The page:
Heard from Ubuntu this morning (in comments and via email, neither official) so I figured I owed an update, having slammed them fairly thoroughly here :) So some notes from email and comments:
- I didn’t see an official Ubuntu announce about this because I didn’t look in the most obvious place of all- ubuntu.com. Looking there points you to this message, with more details in a subsequent linked page. Good on Ubuntu for discussing the issue in the most highly visible place they can, and promising (albeit all the way at the bottom of the second page) that they are investigating the problem. Given that one of the most valuable things any distro has (especially Ubuntu) is the trust of its users, I would probably have given the ‘we are researching the problem’ statement much more prominence, but it is there, at least.
- To be very clear: I don’t expect Ubuntu to have researched the cause of the procedural problem and fixed it in 48 hours. That would be nice but unreasonable. I just expect them to very publicly say what they are doing about the problem, in terms of research, etc.
- To also be clear: I’m surprised I’ve seen nothing on planet ubuntu (not planet gnome), because I assume that at least some developers blog about what they are thinking about/working on, and if no developer blogs about this Very Big Fuckup, then… that ain’t good :)
- The negatives: apparently the problem was there for 17 hours. Not a good sign, but again, that is partially because I have high standards for Ubuntu.
- Apparently the reason I didn’t know about dapper-proposed is that it isn’t fully deployed yet. That is mixed news, I guess- good that there is a reason I didn’t know about it; bad that something like dapper-proposed was not fully tested and in place before the LTS release. (Note here that again I’m holding Ubuntu to a very high standard; as far as I know no other distro has such a queue for their long-term distros yet either. Of course, every distro should. If I’m wrong, and other distros do have it, I’d love to know- please let me know in comments.)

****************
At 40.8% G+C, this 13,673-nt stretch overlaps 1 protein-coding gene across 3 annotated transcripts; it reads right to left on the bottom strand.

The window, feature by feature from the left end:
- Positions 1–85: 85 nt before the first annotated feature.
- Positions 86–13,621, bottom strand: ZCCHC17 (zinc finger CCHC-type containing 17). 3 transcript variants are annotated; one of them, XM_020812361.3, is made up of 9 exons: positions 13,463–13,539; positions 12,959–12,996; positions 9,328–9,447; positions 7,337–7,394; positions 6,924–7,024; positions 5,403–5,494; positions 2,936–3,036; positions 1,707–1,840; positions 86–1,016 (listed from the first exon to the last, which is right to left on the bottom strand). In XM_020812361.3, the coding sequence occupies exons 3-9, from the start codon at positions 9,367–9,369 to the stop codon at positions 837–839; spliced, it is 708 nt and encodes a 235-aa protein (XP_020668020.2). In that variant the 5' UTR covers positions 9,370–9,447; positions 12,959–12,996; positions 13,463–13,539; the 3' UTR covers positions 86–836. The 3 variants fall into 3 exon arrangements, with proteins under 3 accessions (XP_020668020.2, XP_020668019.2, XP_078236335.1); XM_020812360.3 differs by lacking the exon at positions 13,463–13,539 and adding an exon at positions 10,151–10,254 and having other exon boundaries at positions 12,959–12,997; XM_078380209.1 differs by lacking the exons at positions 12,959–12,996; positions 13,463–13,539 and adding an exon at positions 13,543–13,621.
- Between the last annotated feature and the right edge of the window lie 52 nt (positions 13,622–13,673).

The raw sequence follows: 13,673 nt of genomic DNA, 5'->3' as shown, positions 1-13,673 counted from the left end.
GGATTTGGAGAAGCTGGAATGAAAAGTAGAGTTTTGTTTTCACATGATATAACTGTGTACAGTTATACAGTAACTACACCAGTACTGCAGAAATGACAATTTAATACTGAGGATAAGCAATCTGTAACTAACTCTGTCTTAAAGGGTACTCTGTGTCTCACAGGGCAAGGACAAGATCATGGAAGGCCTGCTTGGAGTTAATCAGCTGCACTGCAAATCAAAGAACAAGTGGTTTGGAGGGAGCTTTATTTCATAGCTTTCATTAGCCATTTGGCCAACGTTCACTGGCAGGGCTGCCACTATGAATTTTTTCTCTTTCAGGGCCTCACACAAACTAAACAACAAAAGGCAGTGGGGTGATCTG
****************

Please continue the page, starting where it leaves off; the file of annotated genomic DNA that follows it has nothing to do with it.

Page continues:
- James: I’ve not considered an LWN article on distro QA because for quite some time (really since around when I left Novell) I’ve been pondering writing the definitive serious white paper on the subject. As dobey is about to find out, writing anything of that length is hard :) We’ll see if these blog posts coalesce my thinking enough to get something LWN-length out, though.
- error27, others who have discussed enterprise distros: Enterprise distros have substantial resources directed at identifying stable upstream versions, and stabilizing them even more. So of course we should expect that at this point enterprise distros are very stable; more so than their more bleeding-edge community counterparts. However, traditional enterprise distros can only be resourced from within the company that produces them, and their users are explicitly paying not to worry about it- the payment is mostly in lieu of other forms of contribution. In contrast, a community distro like Fedora or Ubuntu should be virtually unlimited in terms of the amount of testing, feedback, triage, etc., that it receives from community members. Given that, if coordination and communication problems are solved, community distros should be of at least equal quality to enterprise distros. (It should be of no surprise, given that coordination/communication problems are perhaps the biggest stumbling block to this, that I think everyone needs a bugmaster.)
- Go read the comments in last night’s post for more comments on the Edgy/Unstable differences. They are all dead on; no need for me to repeat them, except to say that obviously there are a lot of various layers to the disparity. Still, the basic question stands: how do you get more people onto unstable, and get them contributing?
I swear I’ll write something about law school soon :)